Fox Foundation expands clinical trial platform to cover atypical parkinsonisms

The Michael J. Fox Foundation (MJFF) has expanded its clinical trial matching platform to include patients with atypical parkinsonism. MJFF is aiming to accelerate enrollment in clinical trials of drugs to treat atypical parkinsonism, an umbrella term for conditions with similar symptoms to Parkinson’s disease but different causes.

Patients with atypical parkinsonisms, such as progressive supranuclear palsy (PSP) and dementia with Lewy bodies, often respond poorly to dopaminergic treatments, a fact that contributes to poor prognoses compared to people with the common form of the condition. MJFF wants to address the imbalance in therapeutic options--and potentially uncover insights into the biology of Parkinson’s--by using its Fox Trial Finder to facilitate enrollment into atypical parkinsonism clinical trials.

The platform is designed to connect patients with parkinsonisms to clinical trial sponsors, resulting in more people gaining access to experimental therapies and drugs taking less time to pass through the clinic. Patients provide information on where they live, their medical history and, now, the form of parkinsonism that they have. The system then alerts the registered patient when potentially-suitable clinical trials start, and provides them with a messaging tool to contact study teams.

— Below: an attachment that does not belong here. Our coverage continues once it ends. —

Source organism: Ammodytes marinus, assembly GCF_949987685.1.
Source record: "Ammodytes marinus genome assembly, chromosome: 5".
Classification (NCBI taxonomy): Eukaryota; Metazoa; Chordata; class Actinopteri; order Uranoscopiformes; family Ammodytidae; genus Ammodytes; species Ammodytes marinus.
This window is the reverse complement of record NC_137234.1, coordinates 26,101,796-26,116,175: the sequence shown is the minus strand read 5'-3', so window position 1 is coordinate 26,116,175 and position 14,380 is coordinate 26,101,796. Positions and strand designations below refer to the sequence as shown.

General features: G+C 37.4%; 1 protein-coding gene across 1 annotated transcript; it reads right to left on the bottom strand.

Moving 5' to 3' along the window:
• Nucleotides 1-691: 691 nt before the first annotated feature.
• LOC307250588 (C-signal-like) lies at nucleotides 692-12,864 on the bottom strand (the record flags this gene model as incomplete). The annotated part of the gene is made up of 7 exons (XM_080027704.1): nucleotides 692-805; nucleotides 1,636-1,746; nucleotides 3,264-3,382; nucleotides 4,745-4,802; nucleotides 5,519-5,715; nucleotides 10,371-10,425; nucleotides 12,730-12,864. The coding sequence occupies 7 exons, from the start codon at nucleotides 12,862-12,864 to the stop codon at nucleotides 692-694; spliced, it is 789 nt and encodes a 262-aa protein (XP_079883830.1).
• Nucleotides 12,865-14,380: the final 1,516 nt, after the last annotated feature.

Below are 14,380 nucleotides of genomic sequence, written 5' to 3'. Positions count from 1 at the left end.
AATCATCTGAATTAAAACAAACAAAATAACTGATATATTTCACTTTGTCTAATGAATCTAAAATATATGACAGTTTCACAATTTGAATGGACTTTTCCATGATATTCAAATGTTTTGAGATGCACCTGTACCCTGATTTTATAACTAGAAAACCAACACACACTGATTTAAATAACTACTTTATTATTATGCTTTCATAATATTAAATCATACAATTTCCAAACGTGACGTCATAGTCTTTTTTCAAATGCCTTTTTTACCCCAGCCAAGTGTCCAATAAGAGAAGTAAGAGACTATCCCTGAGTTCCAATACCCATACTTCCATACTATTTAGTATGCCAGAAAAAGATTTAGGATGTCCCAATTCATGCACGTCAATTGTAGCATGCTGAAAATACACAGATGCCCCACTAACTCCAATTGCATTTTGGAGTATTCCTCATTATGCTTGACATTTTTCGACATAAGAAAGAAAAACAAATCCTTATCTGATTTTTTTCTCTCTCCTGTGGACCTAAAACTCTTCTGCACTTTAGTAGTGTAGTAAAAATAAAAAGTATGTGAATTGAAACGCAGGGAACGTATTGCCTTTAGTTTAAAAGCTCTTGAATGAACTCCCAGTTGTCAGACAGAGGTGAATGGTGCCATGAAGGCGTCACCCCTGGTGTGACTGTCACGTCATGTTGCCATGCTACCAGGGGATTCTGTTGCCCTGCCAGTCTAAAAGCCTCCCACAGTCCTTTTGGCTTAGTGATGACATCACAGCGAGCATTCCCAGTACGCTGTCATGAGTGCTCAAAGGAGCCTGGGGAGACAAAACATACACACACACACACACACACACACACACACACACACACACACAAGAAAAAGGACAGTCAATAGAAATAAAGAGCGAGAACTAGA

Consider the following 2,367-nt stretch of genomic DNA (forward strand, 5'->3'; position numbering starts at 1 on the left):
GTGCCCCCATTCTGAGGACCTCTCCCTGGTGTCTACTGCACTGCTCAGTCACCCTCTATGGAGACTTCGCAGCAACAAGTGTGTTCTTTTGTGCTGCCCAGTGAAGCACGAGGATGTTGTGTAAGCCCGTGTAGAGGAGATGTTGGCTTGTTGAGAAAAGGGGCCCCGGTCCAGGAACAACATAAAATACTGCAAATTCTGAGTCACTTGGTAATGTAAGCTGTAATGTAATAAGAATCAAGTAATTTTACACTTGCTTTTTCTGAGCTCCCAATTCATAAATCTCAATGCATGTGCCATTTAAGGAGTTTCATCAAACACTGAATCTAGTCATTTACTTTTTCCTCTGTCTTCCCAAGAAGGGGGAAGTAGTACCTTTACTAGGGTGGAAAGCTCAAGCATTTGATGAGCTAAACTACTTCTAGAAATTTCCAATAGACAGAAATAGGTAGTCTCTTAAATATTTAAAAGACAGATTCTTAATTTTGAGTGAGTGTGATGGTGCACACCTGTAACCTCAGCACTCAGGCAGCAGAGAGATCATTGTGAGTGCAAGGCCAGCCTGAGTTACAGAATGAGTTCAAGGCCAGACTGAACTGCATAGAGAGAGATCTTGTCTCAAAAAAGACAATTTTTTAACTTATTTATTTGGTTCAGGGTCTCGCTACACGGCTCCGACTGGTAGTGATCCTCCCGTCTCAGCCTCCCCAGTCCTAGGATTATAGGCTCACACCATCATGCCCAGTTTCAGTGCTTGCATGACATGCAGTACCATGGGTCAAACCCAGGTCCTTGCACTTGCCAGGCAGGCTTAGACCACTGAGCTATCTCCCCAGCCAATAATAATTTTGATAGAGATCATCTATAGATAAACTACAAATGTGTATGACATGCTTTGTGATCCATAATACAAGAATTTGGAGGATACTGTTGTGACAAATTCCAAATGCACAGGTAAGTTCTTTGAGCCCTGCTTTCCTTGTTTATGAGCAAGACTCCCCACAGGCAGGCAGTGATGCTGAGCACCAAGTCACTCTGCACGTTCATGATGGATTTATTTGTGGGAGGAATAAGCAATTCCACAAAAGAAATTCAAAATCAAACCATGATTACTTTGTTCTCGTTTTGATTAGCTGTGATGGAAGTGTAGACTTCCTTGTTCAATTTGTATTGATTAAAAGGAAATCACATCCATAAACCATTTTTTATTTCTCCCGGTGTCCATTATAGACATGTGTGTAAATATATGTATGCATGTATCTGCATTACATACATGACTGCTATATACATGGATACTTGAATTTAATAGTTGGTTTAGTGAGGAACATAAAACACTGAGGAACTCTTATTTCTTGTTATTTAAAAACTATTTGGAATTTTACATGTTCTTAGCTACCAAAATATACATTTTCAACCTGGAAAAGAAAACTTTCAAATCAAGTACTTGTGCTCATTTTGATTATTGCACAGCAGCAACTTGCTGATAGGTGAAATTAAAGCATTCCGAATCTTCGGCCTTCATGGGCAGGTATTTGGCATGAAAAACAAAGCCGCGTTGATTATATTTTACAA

With MJFF claiming 57,000 potential trial participants have signed up to Fox Trial Finder since it went live in 2011, the addition of atypical parkinsonism as an option when registering could create a pool of thousands of people with a form of the condition who are interested in joining studies. Atypical forms of the disease are thought to account for 15-20% of all cases of parkinsonism, although, as the causes of individuals’ conditions may differ, they cannot be treated as a homogeneous population.

The upshot is that, from a drug development perspective, atypical parkinsonism is a cluster of rare diseases, the causes of which may or may not be linked. There are relatively few clinical trials aimed at these patients. PSP, one of the more common forms of atypical parkinsonism, is the focus of 29 active studies on, but only a proportion of these trials are testing experimental treatments.

Bristol-Myers Squibb ($BMY) is on the short list of drugmakers active in the field. BMS-986168, an anti-eTau biologic Bristol-Myers acquired in its 2014 takeover of iPierian, is being tested in a Phase I multiple ascending dose study. If the expansion of Fox Trial Finder into atypical parkinsonism goes as planned, such studies will soon have access to a readymade pool of potential participants.

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